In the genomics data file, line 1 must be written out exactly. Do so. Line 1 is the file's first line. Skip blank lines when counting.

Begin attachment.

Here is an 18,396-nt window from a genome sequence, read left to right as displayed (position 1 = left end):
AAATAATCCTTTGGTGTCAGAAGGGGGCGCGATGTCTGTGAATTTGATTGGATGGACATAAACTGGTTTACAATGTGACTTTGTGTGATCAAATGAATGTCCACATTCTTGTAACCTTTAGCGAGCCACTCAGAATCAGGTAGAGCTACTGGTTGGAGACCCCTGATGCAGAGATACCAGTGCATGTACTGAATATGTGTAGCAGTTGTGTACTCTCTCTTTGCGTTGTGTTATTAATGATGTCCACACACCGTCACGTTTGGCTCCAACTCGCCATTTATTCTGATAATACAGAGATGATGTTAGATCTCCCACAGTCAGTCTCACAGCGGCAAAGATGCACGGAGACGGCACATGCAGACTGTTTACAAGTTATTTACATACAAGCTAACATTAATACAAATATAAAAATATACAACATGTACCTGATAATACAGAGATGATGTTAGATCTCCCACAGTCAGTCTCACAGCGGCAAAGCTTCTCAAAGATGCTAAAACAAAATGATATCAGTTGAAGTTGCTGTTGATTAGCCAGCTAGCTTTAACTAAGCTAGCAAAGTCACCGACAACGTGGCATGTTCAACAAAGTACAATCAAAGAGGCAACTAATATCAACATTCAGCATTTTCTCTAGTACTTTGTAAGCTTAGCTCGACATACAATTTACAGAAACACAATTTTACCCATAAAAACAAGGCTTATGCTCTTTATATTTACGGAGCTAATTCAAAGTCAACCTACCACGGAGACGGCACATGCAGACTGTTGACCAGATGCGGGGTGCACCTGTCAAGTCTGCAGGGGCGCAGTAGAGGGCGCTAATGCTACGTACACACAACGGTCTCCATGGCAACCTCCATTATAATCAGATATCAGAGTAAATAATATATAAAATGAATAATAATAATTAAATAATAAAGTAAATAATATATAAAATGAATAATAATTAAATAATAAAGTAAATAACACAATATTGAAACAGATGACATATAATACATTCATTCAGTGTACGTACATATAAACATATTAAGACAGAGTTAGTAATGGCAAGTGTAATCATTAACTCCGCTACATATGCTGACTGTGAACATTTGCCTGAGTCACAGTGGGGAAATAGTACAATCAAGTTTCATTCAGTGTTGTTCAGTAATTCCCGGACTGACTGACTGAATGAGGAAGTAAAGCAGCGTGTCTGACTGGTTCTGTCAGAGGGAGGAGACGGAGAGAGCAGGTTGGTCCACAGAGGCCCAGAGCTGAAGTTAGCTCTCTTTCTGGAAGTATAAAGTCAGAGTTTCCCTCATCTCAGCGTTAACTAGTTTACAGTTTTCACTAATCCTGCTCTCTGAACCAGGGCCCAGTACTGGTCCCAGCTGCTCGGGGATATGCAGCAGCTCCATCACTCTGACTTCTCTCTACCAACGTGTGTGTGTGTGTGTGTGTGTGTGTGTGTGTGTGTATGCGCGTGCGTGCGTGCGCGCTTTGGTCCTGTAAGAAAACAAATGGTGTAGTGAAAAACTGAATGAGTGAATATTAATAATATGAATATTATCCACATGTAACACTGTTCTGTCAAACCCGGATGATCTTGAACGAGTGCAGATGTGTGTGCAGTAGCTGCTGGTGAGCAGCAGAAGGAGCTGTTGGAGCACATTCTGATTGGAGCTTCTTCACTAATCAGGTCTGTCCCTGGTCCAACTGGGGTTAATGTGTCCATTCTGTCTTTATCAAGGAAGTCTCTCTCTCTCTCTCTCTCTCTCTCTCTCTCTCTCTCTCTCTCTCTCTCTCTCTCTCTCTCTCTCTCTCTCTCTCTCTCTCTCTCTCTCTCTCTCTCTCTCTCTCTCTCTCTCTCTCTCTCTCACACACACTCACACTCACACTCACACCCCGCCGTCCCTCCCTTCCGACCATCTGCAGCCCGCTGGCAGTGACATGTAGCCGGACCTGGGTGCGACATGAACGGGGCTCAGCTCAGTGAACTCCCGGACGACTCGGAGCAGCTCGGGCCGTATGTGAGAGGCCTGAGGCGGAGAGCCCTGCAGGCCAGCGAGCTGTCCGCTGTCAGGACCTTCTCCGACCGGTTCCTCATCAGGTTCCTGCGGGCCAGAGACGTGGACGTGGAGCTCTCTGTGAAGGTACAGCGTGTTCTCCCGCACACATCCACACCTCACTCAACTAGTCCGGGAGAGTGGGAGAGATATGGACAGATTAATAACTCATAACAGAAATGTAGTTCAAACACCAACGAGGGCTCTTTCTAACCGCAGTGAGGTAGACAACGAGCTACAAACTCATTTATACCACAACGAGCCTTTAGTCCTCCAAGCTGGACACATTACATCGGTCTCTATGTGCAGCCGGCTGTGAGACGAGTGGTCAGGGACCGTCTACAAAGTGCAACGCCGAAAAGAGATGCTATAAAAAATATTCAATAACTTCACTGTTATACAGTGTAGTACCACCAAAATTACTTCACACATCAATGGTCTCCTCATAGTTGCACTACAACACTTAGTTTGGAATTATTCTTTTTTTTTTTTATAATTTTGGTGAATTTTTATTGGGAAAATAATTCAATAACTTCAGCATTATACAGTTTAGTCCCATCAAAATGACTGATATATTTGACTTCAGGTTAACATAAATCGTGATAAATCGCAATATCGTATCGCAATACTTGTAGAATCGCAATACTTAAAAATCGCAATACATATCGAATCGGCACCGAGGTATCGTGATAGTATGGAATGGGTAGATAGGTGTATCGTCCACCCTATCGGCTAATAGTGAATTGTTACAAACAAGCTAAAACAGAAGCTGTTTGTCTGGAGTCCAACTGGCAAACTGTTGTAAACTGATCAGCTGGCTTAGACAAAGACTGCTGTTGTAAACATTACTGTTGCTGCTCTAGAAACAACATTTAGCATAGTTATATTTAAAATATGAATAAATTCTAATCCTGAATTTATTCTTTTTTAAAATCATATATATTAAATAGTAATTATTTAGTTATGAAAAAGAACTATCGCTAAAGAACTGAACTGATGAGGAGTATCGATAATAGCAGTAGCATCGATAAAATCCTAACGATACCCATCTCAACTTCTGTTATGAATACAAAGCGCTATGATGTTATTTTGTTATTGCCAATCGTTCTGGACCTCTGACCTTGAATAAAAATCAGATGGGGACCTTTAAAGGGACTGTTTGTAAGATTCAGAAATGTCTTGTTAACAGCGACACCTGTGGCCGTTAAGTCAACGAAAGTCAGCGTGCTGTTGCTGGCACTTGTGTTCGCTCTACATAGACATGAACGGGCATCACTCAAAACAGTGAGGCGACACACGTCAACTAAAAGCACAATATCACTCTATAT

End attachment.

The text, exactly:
Here is an 18,396-nt window from a genome sequence, read left to right as displayed (position 1 = left end):